Historic Sites of Manitoba: Chesed Shel Emes Chapel (1023 Main Street, Winnipeg)

This building on Main Street in Winnipeg was constructed in 1905 as a private residence for druggist Matthew Ruckle whose business was located at 962 Main Street. He occupied the house until 1908. In 1913, the house was renovated and turned into a hat shop and tailor, becoming a residence again in the 1920s.

In 1930, the house underwent extensive alterations designed by local architect Max Zev Blankstein to convert it into Chesed Shel Emes Chapel, the first Jewish mortuary and funeral home in Winnipeg. An addition in 1933 was made by contractor H. Zelbrovity, with further work in 1939 and 1941 adding the south and west portions of the existing structure. In 1947, a large brick-clad addition was constructed on the north side.

The original 1905 house was demolished in 2020 to make room for a new addition to the building.

Chesed Shel Emes Chapel

Chesed Shel Emes Chapel (August 2018)
Source: George Penner

Chesed Shel Emes Chapel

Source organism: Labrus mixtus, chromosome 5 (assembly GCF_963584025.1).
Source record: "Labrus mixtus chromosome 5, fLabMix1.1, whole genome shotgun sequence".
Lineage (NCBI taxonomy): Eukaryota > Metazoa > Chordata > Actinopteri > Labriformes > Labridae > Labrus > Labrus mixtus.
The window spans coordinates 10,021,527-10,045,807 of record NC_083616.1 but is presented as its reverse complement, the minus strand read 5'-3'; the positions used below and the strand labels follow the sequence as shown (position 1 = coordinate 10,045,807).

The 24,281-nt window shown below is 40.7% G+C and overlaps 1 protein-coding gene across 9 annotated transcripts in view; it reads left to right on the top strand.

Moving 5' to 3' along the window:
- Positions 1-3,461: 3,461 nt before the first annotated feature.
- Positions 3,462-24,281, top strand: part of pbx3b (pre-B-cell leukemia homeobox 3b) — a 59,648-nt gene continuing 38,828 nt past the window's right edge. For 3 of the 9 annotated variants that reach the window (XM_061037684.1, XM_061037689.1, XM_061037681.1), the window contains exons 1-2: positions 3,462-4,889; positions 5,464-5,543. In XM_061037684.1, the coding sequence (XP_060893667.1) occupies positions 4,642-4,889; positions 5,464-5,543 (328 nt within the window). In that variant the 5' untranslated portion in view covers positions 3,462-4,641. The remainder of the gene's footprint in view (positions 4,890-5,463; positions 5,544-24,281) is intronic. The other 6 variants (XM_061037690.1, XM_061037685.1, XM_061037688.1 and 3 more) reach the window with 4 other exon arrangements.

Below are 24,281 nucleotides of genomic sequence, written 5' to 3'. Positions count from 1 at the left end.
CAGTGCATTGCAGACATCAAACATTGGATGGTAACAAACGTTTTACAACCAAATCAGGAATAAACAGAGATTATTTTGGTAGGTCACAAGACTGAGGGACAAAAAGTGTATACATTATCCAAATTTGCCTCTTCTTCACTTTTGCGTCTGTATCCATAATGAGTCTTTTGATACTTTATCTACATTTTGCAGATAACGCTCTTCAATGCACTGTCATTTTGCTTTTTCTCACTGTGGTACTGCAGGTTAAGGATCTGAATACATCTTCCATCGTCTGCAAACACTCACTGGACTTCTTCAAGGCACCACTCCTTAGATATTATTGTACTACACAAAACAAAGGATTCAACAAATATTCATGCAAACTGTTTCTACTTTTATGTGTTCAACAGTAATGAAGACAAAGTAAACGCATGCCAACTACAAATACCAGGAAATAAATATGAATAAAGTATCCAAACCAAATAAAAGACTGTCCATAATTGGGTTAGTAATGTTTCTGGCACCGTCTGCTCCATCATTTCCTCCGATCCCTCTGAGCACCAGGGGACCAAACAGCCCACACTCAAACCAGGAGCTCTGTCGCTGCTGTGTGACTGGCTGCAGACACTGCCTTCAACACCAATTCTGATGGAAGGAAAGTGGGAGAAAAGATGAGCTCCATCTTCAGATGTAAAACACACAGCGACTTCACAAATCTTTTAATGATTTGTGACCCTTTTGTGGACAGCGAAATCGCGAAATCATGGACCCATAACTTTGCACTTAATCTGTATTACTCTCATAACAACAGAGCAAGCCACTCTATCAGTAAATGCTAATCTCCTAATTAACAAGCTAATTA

Chesed Shel Emes Chapel (May 2022)
Source: Jordan Makichuk

Site Coordinates (lat/long): N49.91366, W97.13180
denoted by symbol on the map above

See also:

Memorable Manitobans: Max Zev Blankstein (1873-1931)


City of Winnipeg Building Permit 3241/1933, City of Winnipeg Archives.

City of Winnipeg Building Permit 1509/1939, City of Winnipeg Archives.

City of Winnipeg Building Permit 1283/1941., City of Winnipeg Archives.

House (Chesed Shel Emes Chapel), 1023 Main Street by Murray Peterson, Peterson Projects, February 2009.

Chesed Shel Emes Chapel (demolished), Winnipeg Architecture Foundation.

1023 Main Street - Chesed Shel Emes by Christian Cassidy, Winnipeg Places, 7 March 2020.

This page was prepared by George Penner and Jordan Makichuk.

Page revised: 26 March 2023

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